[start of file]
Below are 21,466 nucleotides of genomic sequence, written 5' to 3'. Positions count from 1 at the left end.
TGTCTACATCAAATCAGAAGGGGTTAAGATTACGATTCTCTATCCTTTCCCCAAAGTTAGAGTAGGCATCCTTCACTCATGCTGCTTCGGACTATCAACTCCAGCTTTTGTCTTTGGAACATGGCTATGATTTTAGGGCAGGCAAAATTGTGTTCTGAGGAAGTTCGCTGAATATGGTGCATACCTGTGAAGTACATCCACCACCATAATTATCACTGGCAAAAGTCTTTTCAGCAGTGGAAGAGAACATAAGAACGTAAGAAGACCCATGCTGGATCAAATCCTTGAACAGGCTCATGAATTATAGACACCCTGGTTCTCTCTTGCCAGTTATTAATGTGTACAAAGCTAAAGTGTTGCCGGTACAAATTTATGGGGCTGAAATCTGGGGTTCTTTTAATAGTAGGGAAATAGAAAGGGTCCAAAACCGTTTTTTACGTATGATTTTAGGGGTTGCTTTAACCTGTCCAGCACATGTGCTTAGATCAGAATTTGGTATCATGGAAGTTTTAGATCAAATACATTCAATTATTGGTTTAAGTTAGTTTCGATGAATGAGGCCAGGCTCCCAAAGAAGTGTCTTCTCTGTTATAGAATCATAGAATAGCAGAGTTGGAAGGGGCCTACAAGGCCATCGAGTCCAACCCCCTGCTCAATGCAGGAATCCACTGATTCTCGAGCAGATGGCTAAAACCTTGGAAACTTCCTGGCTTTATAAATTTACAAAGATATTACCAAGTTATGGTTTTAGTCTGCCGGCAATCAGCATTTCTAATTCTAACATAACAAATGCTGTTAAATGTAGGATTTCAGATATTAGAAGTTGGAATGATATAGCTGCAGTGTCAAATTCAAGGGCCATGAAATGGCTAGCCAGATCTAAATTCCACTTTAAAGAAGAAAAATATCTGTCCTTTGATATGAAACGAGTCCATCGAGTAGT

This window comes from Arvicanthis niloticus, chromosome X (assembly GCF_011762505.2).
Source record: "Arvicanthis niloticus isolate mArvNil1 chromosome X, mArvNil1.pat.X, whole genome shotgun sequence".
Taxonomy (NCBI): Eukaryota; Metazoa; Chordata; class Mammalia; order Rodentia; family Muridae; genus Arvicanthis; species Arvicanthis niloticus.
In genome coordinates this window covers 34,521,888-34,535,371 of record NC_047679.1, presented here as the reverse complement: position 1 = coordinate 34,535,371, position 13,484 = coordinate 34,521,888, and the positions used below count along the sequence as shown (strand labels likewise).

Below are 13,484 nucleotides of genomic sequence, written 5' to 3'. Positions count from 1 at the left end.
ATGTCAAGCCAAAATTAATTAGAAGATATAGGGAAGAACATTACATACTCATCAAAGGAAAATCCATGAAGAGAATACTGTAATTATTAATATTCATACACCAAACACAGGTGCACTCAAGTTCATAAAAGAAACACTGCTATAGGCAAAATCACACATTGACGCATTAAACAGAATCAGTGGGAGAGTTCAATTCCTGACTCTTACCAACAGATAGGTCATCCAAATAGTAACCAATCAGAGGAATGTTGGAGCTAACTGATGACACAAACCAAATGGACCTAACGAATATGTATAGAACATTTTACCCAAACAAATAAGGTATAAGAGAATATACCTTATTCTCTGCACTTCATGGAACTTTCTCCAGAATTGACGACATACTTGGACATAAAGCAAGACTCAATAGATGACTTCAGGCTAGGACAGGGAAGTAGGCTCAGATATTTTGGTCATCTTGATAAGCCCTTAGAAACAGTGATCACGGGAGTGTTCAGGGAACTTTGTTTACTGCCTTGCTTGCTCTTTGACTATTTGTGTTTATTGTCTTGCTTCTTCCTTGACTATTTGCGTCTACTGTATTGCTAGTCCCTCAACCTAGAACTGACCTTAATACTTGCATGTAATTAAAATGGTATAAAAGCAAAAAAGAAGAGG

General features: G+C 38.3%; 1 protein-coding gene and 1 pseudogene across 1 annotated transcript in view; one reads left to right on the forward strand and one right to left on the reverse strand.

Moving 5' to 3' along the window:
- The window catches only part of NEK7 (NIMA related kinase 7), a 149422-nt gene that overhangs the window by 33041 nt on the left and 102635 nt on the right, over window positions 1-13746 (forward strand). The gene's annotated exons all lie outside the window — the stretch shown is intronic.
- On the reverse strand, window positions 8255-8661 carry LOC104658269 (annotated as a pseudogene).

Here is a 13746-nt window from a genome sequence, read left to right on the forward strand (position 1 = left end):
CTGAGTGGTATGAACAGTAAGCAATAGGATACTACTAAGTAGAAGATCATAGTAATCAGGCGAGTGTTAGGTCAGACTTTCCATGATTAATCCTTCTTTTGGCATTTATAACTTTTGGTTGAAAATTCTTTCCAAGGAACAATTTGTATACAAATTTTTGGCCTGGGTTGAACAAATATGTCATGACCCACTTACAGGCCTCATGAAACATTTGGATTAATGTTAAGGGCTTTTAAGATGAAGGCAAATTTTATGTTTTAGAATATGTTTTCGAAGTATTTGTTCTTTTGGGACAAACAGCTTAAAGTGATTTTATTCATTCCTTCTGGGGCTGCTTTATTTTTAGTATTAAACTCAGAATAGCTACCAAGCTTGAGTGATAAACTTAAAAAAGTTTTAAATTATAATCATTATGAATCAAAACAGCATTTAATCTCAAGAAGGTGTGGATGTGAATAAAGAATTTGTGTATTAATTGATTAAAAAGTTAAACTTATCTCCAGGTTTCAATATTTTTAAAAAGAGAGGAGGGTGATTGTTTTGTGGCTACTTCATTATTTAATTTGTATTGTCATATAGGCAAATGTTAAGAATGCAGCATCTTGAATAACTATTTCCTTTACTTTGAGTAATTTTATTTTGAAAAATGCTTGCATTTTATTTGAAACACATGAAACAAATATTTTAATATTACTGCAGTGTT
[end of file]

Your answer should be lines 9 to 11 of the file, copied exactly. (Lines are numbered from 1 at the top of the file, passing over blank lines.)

General features: G+C 38.3%; 1 protein-coding gene and 1 pseudogene across 1 annotated transcript in view; one reads left to right on the forward strand and one right to left on the reverse strand.

Moving 5' to 3' along the window:
- The window catches only part of NEK7 (NIMA related kinase 7), a 149422-nt gene that overhangs the window by 33041 nt on the left and 102635 nt on the right, over window positions 1-13746 (forward strand). The gene's annotated exons all lie outside the window — the stretch shown is intronic.